Chinese companies see multiple benefits accruing to them from their presence in the United States. Some Chinese exhibitors at the recent TexWorld show in New York told Apparel, on the condition of anonymity, that many Chinese companies found the United States an attractive manufacturing site because it offered unhindered and direct access to the huge U.S. market and noted that Chinese companies had so far made more than $45 billion worth of investments in new projects and acquisitions in the United States, with most of that in the past five years.
The Carolinas are proving to be a hot spot, with more than 20 Chinese companies having set up operations, including a polyester fiber plant opened by Keer and Sun Fiber in South Carolina in 2014.
Some Chinese companies also want to use their U.S. operations to ship yarn to apparel manufacturers in Mexico, Central America and the Caribbean â€” countries that have duty-free access to the American market under NAFTA and CAFTA, provided the yarn is produced in a member country.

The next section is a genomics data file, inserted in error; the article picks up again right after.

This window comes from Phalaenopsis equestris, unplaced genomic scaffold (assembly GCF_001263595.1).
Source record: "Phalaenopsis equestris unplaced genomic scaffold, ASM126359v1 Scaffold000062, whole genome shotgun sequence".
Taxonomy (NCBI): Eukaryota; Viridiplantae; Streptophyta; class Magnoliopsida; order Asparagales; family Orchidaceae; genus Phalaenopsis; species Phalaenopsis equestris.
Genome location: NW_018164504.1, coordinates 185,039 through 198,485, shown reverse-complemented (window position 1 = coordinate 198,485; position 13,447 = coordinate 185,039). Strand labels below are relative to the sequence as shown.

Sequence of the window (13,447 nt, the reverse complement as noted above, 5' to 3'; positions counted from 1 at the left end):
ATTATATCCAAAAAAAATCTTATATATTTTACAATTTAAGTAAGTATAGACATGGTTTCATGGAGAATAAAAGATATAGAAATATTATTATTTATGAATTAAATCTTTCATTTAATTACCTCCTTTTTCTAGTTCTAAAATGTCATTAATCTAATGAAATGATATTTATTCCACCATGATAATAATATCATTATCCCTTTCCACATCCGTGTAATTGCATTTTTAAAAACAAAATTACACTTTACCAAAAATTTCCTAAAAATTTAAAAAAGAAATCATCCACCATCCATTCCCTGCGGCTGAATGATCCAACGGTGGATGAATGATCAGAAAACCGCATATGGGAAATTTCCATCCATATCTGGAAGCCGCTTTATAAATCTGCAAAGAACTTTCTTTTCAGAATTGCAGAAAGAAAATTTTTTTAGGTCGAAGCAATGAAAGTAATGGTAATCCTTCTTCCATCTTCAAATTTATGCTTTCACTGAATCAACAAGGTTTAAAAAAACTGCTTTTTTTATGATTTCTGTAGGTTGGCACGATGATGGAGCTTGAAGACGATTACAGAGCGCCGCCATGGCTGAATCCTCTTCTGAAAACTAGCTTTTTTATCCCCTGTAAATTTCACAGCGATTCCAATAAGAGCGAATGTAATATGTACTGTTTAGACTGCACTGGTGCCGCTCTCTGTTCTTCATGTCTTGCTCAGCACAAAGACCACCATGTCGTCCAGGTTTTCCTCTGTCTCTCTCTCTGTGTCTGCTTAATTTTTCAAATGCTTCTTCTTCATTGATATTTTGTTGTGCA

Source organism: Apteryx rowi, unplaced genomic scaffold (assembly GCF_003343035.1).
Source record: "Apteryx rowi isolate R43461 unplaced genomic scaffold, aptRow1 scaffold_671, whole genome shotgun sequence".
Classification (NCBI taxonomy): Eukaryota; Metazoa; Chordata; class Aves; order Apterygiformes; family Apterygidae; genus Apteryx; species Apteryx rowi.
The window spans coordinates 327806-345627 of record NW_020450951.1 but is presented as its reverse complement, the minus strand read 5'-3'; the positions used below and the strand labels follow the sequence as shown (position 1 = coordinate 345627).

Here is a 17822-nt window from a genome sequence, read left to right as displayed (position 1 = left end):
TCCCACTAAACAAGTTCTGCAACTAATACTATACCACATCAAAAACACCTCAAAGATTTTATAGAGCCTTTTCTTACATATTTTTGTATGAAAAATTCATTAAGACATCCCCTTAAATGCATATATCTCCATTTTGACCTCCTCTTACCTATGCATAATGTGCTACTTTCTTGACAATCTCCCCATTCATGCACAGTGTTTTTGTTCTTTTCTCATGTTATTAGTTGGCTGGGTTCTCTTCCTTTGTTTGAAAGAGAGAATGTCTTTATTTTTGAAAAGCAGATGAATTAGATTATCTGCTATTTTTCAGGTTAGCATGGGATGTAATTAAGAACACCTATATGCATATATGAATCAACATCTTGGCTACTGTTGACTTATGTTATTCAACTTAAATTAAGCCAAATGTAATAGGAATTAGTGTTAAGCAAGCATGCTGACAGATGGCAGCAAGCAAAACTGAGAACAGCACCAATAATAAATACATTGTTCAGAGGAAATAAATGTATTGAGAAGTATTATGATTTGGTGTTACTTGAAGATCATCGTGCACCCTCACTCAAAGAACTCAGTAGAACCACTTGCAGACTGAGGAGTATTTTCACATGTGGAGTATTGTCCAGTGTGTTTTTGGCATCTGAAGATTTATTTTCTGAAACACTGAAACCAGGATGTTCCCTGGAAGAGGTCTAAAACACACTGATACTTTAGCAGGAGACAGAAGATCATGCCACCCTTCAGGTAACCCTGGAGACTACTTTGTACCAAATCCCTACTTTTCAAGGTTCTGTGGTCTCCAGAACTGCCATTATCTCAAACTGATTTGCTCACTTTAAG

The Chinese are taking lessons from companies in neighboring countries such as India, which recently have been making acquisitions or setting up shop in the United States. Indian textile manufacturer Shri Vallabh Pittie Group, for example, garnered a lot of attention when it opened a factory in Sylvania, Georgia.
The impact of new plants being opened or old ones being revived can be seen on local job markets. South Carolina, for instance, welcomed the arrival of Keer, as it employed weavers and spinners who had been laid off after Springs Industries shuttered its cotton mills â€” at one time some of the worldâ€™s largest.
Recently, Chinese specialty textile company Legend Athletic Wear LLC opened its first U.S. production unit in Cincinnati, Ohio. (Ohio had been competing with Oregon and California to bag the Legend project.) The company, which uses sublimation technology to color fabrics, is the North American subsidiary of a Shanghai, China-based Australian textile-specialty company.
Legend was founded by husband and wife co-owners Dr. Tan Kek Looi and Min Qi in 2005. From 2005 to 2012, the companyâ€™s sales grew from $84,000 to $1.8 million. Legend plans to invest more than $1.4 million in its new manufacturing facility. Indications are that the owners want to establish the Legend brand in the United States and later launch it in China.
By going with a strategy of geographic diversification, Chinese manufacturers are looking to beat the pricing pressures of its spiraling inflation.